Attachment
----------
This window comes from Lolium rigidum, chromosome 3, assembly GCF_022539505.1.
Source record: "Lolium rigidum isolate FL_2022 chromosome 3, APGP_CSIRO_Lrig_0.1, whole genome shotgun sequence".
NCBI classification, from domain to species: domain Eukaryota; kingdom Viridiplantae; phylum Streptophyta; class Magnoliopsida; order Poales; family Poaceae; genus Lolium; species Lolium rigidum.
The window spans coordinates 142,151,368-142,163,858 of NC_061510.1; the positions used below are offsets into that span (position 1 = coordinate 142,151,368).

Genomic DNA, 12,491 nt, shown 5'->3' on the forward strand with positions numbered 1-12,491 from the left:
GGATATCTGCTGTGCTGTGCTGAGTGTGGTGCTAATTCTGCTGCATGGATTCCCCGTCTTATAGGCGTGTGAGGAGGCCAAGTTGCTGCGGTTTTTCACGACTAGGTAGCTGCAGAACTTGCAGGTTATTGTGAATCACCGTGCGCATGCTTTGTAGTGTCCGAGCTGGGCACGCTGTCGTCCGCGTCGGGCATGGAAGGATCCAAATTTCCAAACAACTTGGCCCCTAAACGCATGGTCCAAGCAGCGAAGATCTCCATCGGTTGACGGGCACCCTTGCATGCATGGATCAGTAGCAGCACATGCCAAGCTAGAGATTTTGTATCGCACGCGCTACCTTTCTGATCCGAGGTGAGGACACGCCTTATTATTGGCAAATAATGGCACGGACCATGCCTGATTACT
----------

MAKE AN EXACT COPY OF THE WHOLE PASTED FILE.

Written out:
This window comes from Lolium rigidum, chromosome 3, assembly GCF_022539505.1.
Source record: "Lolium rigidum isolate FL_2022 chromosome 3, APGP_CSIRO_Lrig_0.1, whole genome shotgun sequence".
NCBI classification, from domain to species: domain Eukaryota; kingdom Viridiplantae; phylum Streptophyta; class Magnoliopsida; order Poales; family Poaceae; genus Lolium; species Lolium rigidum.
The window spans coordinates 142,151,368-142,163,858 of NC_061510.1; the positions used below are offsets into that span (position 1 = coordinate 142,151,368).

Genomic DNA, 12,491 nt, shown 5'->3' on the forward strand with positions numbered 1-12,491 from the left:
GGATATCTGCTGTGCTGTGCTGAGTGTGGTGCTAATTCTGCTGCATGGATTCCCCGTCTTATAGGCGTGTGAGGAGGCCAAGTTGCTGCGGTTTTTCACGACTAGGTAGCTGCAGAACTTGCAGGTTATTGTGAATCACCGTGCGCATGCTTTGTAGTGTCCGAGCTGGGCACGCTGTCGTCCGCGTCGGGCATGGAAGGATCCAAATTTCCAAACAACTTGGCCCCTAAACGCATGGTCCAAGCAGCGAAGATCTCCATCGGTTGACGGGCACCCTTGCATGCATGGATCAGTAGCAGCACATGCCAAGCTAGAGATTTTGTATCGCACGCGCTACCTTTCTGATCCGAGGTGAGGACACGCCTTATTATTGGCAAATAATGGCACGGACCATGCCTGATTACT